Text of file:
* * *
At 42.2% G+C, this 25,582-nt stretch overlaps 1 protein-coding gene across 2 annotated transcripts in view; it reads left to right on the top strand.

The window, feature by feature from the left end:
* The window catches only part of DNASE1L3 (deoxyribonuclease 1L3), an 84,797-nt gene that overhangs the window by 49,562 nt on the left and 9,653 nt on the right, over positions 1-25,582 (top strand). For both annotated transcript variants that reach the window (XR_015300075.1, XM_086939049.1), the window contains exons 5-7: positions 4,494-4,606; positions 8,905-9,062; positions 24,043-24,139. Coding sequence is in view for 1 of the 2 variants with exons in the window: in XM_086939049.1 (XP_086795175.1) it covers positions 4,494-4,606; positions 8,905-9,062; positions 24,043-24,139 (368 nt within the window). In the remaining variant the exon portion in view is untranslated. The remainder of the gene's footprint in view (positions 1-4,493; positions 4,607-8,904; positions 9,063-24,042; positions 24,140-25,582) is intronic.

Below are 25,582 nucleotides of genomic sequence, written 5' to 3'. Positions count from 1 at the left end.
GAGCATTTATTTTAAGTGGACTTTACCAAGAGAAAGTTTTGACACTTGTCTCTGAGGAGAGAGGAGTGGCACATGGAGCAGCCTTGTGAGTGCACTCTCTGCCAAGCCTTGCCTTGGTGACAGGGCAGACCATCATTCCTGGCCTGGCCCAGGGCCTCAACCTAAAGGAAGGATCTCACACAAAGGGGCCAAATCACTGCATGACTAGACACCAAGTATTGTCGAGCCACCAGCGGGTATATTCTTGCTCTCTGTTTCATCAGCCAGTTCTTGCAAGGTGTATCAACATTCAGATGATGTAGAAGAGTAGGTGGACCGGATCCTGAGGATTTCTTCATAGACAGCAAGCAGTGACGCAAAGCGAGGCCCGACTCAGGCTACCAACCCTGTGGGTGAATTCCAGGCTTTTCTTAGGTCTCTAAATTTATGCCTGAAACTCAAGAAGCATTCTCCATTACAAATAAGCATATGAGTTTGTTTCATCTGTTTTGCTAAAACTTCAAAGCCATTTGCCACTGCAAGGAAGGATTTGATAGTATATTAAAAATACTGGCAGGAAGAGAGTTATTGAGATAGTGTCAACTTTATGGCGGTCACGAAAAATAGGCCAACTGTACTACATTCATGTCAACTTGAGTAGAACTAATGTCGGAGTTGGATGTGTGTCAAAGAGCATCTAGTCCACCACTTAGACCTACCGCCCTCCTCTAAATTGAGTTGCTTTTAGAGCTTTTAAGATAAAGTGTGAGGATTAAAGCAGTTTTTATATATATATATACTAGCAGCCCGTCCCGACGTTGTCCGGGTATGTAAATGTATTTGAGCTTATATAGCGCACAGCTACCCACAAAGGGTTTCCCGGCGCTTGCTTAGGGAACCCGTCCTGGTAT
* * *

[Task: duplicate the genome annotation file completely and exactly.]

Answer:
At 42.2% G+C, this 25,582-nt stretch overlaps 1 protein-coding gene across 2 annotated transcripts in view; it reads left to right on the top strand.

The window, feature by feature from the left end:
* The window catches only part of DNASE1L3 (deoxyribonuclease 1L3), an 84,797-nt gene that overhangs the window by 49,562 nt on the left and 9,653 nt on the right, over positions 1-25,582 (top strand). For both annotated transcript variants that reach the window (XR_015300075.1, XM_086939049.1), the window contains exons 5-7: positions 4,494-4,606; positions 8,905-9,062; positions 24,043-24,139. Coding sequence is in view for 1 of the 2 variants with exons in the window: in XM_086939049.1 (XP_086795175.1) it covers positions 4,494-4,606; positions 8,905-9,062; positions 24,043-24,139 (368 nt within the window). In the remaining variant the exon portion in view is untranslated. The remainder of the gene's footprint in view (positions 1-4,493; positions 4,607-8,904; positions 9,063-24,042; positions 24,140-25,582) is intronic.

Below are 25,582 nucleotides of genomic sequence, written 5' to 3'. Positions count from 1 at the left end.
GAGCATTTATTTTAAGTGGACTTTACCAAGAGAAAGTTTTGACACTTGTCTCTGAGGAGAGAGGAGTGGCACATGGAGCAGCCTTGTGAGTGCACTCTCTGCCAAGCCTTGCCTTGGTGACAGGGCAGACCATCATTCCTGGCCTGGCCCAGGGCCTCAACCTAAAGGAAGGATCTCACACAAAGGGGCCAAATCACTGCATGACTAGACACCAAGTATTGTCGAGCCACCAGCGGGTATATTCTTGCTCTCTGTTTCATCAGCCAGTTCTTGCAAGGTGTATCAACATTCAGATGATGTAGAAGAGTAGGTGGACCGGATCCTGAGGATTTCTTCATAGACAGCAAGCAGTGACGCAAAGCGAGGCCCGACTCAGGCTACCAACCCTGTGGGTGAATTCCAGGCTTTTCTTAGGTCTCTAAATTTATGCCTGAAACTCAAGAAGCATTCTCCATTACAAATAAGCATATGAGTTTGTTTCATCTGTTTTGCTAAAACTTCAAAGCCATTTGCCACTGCAAGGAAGGATTTGATAGTATATTAAAAATACTGGCAGGAAGAGAGTTATTGAGATAGTGTCAACTTTATGGCGGTCACGAAAAATAGGCCAACTGTACTACATTCATGTCAACTTGAGTAGAACTAATGTCGGAGTTGGATGTGTGTCAAAGAGCATCTAGTCCACCACTTAGACCTACCGCCCTCCTCTAAATTGAGTTGCTTTTAGAGCTTTTAAGATAAAGTGTGAGGATTAAAGCAGTTTTTATATATATATATACTAGCAGCCCGTCCCGACGTTGTCCGGGTATGTAAATGTATTTGAGCTTATATAGCGCACAGCTACCCACAAAGGGTTTCCCGGCGCTTGCTTAGGGAACCCGTCCTGGTAT